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By LittleLife on

Little Explorers: Cress Heads

Little Explorers: Cress Heads

We’re urging spring to make an early appearance at LittleLife HQ after what feels like a very long cold spell. It may be wishful thinking but we’re having a go with a little indoor planting. These cheery cress heads are sure to get the Little Explorers’ green fingers raring to go for some gardening later in the year. Old school but golden!

You will need:-

  • A box of eggs
  • Cotton wool
  • Cress seeds
  • Googly eyes

Chop the top third off the eggs and tip the gloopy goodness into a bowl. Your Little Explorers can help you make eggy bread with this later! You could of course hard boil the eggs in a bid to cut the top off more neatly.

Carefully wash out the egg shells, making sure they are completely clean before air drying or gently using a piece of paper towel to blot out any water. You could dye these shells using the tips from our natural dye blog for extra effect (or to stretch the activity out longer if you need!).

Using googly eyes, permanent pens and whatever other decorations your Little Explorers take a shine to, decorate the egg shells to look like eggy people!

As your helpers to take a cotton wool ball or wodge of cotton wool, dip it in a bowl of water and squeeze out the excess, before pushing it into the base of the egg shell. Then sprinkle a teaspoon of seeds on top and leave in a warm place for the sprouting to begin!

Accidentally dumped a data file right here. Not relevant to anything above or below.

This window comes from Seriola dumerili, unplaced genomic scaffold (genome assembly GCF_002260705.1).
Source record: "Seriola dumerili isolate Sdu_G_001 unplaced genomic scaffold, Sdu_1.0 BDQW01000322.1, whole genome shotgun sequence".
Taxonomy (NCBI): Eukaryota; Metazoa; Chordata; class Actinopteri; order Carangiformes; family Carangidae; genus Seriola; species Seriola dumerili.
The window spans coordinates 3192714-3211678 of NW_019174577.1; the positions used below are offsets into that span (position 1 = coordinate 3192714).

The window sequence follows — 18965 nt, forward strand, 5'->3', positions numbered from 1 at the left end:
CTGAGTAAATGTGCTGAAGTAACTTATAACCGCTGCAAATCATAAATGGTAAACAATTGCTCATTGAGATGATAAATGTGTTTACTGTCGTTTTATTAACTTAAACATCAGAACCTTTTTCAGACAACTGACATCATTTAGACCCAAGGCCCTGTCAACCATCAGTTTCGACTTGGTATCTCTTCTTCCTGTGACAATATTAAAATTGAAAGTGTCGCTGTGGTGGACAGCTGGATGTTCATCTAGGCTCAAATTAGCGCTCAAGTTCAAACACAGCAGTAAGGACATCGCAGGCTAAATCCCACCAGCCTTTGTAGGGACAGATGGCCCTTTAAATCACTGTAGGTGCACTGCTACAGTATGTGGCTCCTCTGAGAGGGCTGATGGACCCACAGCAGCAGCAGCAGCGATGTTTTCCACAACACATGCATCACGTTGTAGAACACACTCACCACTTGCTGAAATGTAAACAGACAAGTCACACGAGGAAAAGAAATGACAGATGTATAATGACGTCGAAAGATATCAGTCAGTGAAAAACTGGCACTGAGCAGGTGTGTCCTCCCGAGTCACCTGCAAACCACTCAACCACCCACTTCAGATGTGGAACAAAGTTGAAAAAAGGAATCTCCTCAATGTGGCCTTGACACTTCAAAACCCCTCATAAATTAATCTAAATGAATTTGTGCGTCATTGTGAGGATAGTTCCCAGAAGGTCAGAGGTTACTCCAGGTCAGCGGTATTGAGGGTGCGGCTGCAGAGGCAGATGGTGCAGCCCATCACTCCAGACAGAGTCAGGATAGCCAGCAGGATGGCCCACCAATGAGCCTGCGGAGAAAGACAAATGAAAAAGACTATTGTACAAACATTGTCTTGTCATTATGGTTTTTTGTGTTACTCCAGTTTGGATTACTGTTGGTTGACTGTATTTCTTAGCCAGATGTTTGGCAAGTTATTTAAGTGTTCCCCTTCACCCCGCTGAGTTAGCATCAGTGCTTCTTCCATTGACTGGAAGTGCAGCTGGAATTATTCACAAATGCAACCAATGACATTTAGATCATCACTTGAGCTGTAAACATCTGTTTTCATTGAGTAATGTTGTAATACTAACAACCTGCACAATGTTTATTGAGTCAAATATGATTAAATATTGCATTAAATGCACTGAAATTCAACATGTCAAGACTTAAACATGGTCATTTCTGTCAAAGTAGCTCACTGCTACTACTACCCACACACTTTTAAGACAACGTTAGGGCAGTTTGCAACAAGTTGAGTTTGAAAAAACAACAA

This is a deeply satisfying project for children, largely because it doesn’t take long for the seeds to spring into life. The Little Explorers will be able to see daily progress unfolding.

And once you have a serious mop of green hair, they can chop it all off – eat the peppery goodness if they dare – and start again.

Expert Explorers: Did you know cress can be planted outdoors from very early in the seasonal growing cycle? You can sow cress in the garden between four and six weeks before the last frost. It’s a speedy grower and will be ready to harvest about two weeks after sowing. You can keep on harvesting the crop until the middle of summer, then sow new seeds again in early autumn to keep you going through the winter.

Garden cress is an excellent source of folic acid, vitamin C, dietary fibre, iron, calcium, protein, vitamin A, folate and vitamin E! And it’s thought to be a great memory enhancer … so get munching before exam season!

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